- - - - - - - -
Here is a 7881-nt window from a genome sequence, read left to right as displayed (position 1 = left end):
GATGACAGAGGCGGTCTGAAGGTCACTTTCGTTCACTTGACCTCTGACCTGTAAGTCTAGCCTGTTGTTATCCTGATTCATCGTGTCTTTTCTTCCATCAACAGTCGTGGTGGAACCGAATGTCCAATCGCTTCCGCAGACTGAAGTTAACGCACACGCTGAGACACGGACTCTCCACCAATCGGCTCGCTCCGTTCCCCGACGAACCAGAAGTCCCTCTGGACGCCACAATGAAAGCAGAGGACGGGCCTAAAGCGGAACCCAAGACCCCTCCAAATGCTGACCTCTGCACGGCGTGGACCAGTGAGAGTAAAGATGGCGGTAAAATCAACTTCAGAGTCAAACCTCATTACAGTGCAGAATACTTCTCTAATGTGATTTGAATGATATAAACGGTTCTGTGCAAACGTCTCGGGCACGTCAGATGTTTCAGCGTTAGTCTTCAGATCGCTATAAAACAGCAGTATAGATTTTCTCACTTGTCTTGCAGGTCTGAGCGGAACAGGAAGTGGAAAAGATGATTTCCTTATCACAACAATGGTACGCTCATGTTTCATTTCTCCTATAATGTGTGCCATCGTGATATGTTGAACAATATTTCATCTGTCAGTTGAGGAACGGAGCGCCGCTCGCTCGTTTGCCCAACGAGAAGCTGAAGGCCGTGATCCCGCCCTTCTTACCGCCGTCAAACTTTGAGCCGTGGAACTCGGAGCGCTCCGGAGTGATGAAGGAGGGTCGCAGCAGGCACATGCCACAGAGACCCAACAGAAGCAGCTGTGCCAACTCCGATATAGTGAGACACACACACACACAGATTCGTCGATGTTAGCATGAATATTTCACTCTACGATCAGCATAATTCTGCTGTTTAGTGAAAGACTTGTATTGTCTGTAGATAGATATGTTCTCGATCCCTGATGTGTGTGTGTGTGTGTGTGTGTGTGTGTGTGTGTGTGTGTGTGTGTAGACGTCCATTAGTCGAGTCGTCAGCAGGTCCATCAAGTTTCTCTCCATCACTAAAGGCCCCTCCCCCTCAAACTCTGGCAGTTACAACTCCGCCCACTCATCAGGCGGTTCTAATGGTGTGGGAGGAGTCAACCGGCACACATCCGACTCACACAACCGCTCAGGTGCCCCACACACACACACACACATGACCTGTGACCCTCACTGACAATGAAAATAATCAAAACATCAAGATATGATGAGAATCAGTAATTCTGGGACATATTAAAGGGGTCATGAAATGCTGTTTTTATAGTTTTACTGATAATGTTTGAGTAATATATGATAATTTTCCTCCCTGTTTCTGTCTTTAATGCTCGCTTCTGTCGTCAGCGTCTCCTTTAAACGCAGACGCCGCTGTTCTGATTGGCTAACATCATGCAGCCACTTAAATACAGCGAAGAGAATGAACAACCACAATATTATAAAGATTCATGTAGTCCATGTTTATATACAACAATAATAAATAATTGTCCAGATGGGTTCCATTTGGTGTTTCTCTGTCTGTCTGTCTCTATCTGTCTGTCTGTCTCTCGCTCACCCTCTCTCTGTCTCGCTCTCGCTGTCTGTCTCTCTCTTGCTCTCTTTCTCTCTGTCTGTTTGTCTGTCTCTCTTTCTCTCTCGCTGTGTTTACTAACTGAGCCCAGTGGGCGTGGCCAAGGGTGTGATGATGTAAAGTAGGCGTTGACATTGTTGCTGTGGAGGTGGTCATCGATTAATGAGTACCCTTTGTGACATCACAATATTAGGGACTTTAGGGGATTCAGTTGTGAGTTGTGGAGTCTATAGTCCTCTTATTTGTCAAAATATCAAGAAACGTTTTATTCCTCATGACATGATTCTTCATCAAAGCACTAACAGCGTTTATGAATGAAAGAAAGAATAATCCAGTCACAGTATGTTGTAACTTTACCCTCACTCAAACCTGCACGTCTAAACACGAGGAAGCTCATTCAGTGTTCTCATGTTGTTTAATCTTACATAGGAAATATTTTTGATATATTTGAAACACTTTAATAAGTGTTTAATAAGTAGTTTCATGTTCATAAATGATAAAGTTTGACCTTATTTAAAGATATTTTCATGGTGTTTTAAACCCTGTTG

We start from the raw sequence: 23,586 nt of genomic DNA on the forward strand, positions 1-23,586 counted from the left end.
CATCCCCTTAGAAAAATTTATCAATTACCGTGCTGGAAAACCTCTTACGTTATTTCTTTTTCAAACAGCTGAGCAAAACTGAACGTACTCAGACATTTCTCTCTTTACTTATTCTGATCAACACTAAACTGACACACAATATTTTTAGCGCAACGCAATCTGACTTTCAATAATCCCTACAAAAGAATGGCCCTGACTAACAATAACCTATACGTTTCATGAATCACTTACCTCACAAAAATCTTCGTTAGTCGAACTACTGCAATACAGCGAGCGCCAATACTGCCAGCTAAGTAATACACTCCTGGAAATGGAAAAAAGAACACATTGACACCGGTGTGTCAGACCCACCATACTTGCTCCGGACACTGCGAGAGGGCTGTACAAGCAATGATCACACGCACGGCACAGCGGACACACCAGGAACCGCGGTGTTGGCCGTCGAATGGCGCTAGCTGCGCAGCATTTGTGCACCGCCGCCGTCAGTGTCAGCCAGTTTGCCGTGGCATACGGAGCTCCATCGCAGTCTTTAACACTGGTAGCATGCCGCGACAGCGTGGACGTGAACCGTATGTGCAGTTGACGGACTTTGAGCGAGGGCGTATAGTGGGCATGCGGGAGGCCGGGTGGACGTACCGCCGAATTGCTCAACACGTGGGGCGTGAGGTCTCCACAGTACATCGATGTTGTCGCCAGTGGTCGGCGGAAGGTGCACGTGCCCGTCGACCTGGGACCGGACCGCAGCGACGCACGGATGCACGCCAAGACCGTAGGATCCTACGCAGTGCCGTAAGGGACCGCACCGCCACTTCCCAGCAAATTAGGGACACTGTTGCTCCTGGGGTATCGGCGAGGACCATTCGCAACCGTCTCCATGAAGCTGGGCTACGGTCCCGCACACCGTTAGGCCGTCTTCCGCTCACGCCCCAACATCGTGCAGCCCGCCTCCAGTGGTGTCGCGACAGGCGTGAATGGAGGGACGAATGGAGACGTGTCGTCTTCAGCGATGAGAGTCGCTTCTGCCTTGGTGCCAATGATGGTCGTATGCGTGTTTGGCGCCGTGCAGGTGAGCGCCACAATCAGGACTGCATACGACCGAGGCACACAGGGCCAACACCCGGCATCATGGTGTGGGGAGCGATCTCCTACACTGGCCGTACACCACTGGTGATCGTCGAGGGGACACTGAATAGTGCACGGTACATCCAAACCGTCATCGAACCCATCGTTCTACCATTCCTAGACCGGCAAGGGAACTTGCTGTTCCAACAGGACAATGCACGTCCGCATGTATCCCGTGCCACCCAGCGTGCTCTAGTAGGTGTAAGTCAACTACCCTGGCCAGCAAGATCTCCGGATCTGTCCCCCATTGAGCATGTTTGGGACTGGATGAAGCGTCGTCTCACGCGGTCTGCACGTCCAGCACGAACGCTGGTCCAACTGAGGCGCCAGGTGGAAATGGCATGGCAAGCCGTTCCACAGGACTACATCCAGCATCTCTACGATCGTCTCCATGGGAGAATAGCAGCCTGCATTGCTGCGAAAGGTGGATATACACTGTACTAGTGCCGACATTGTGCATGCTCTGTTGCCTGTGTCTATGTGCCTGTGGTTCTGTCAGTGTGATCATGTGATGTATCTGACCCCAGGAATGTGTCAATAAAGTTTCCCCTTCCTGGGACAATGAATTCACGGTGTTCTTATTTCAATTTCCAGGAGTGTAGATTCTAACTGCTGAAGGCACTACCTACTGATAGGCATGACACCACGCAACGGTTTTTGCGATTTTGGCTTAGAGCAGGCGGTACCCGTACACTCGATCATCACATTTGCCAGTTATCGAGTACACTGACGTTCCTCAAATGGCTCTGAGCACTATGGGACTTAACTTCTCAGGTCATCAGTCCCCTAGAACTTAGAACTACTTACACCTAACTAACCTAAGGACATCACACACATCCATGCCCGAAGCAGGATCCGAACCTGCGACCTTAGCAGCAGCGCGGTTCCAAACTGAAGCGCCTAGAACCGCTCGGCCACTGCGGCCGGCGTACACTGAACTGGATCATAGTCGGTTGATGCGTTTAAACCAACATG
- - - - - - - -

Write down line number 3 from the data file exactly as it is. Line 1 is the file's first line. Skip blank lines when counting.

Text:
We start from the raw sequence: 23,586 nt of genomic DNA on the forward strand, positions 1-23,586 counted from the left end.